Mobile phone sales globally dropped 9.4 % in the first quarter compared to the same quarter of 2008, while smartphone sales jumped 12.7% during the same period, Gartner Inc. reported today.
The decline in the first quarter was the biggest drop since Gartner began doing quarterly reports in 2001, the research firm said in a statement. Even so, Gartner analyst Carolina Milanesi said there have been some signs of recovery in North America and China.
Worldwide, according to Gartner, 269.1 million units of both smartphones and other phones were sold in the first quarter, a 9.4% decline from the 294.2 million sold in first quarter 2008.
A bright spot for the smartphone industry involves the introduction of more touchscreen products during the quarter, said Roberta Cozza, another Gartner analyst. That was particularly true for mid-tier smartphones, although a range of capabilities for more expensive smartphones mattered most in lifting the segment.
Smartphone sales totaled 13.5% of all mobile device sales in the quarter, compared to 11% of the total for the same quarter last year. That translates into 36.4 million smartphones sold in the first quarter, up from 32.3 million that were sold in first quarter of 2008, a 12.7% increase in the number of smartphones sold.
Research in Motion Ltd. (RIM) and Apple Inc. each had the biggest improvements in sales, with RIM selling 7.2 million phones -- 2.9 million more than a year earlier -- and grabbing a nearly 20% market share. Apple, meanwhile, sold 3.9 million iPhones, compared to 1.7 million in the first quarter of 2008. It also more thandoubled its market share to 10.8%, up from 5.3% last year.
Nokia remained the smartphone sales leader, with nearly 15 million units sold, just slight above the nearly 14.6 million it sold for first quarter 2008. Nokia's smartphone share declined from 45% to 41% of the total market. After RIM and Apple, HTC and Fujitsu rounded out the top five sellers of smartphones in the quarter.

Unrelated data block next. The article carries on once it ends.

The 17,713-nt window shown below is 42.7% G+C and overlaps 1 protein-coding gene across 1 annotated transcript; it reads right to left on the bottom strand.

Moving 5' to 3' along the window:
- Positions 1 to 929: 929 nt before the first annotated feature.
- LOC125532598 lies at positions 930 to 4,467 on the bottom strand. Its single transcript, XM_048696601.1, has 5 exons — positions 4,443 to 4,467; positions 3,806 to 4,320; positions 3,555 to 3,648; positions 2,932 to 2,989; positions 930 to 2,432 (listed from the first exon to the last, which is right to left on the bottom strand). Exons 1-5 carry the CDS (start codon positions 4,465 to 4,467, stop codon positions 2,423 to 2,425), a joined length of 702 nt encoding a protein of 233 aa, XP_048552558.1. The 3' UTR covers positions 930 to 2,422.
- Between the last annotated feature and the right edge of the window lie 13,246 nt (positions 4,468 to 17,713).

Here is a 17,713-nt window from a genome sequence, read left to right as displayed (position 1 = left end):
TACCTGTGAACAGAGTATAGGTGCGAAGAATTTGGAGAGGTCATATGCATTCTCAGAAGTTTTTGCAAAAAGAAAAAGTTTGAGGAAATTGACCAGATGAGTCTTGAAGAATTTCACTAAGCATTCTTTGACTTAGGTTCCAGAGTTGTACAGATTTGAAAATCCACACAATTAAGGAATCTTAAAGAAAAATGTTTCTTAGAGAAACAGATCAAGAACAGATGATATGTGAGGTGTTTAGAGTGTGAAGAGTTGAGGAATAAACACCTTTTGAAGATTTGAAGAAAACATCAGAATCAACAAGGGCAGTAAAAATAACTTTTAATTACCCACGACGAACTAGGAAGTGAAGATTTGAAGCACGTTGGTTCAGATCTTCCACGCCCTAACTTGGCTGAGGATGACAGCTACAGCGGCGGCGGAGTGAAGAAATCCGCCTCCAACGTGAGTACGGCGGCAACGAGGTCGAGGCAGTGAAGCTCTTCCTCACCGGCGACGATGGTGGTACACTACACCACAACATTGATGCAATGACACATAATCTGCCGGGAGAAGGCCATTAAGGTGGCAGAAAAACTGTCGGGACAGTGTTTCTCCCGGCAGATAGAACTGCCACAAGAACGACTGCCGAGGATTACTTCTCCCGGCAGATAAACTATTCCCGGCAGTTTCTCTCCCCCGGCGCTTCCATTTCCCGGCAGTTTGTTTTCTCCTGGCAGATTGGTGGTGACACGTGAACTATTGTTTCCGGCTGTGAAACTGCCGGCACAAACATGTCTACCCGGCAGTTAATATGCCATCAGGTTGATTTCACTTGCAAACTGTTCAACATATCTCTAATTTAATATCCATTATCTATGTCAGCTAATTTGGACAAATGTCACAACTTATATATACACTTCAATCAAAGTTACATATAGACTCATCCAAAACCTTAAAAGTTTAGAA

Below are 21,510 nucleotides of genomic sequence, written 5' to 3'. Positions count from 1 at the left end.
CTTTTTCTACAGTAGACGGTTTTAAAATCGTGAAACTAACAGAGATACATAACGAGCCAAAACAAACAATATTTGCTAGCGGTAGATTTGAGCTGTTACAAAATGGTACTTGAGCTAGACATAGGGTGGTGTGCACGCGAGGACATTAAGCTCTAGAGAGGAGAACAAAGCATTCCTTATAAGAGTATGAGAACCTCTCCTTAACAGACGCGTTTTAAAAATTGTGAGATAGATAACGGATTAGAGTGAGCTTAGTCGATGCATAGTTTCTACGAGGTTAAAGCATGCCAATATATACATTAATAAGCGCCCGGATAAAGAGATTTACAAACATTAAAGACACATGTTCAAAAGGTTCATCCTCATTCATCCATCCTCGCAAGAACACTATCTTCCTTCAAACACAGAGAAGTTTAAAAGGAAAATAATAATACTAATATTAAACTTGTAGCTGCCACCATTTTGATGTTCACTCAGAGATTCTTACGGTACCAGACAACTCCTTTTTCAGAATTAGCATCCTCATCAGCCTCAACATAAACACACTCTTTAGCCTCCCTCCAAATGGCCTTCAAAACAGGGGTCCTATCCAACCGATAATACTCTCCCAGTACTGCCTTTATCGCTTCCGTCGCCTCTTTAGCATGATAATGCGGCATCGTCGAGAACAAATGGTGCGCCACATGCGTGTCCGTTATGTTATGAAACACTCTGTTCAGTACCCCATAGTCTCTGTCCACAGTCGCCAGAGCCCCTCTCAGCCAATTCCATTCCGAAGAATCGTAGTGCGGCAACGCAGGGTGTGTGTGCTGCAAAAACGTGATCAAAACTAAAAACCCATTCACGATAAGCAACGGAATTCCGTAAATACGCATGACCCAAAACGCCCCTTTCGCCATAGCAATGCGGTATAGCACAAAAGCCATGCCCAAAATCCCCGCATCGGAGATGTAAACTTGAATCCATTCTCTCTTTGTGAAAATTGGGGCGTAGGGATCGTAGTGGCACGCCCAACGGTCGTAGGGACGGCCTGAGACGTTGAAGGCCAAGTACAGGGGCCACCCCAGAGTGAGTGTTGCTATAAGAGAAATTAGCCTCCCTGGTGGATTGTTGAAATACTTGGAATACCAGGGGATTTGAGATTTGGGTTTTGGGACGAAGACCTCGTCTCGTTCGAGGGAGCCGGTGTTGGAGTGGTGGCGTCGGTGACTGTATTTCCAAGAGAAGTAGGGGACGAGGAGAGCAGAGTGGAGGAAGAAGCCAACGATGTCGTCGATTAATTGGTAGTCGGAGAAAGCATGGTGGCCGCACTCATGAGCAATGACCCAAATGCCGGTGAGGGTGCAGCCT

Compared to overall mobile device sales, smartphone sales by RIM and Apple do not even rank in Gartner's top five. For all mobile devices, Nokia was the leader, with 97.3 million sold, or 36% share; Samsung sold 51.3 million, for a 19% share. And LG, Motorola and Sony Ericsson were third through fifth, respectively. Motorola, which sold 30 million devices in the first quarter of last year, saw the biggest decline, selling just 16.5 million in the first three months of this year.
Gartner said that Motorola hopes to reverse those losses with Android sales in the second half of 2009, but added a cautionary note: "Gartner analysts question how Motorola will be able to differentiate its offering when so many players in the mobile device market will be delivering Android-based products at the same time."
In general, Miliesis said the device vendors will be focused increasingly on smartphones. She predicted that mobile device sales will be down overall by 4% for all of 2009 compared to all of 2008.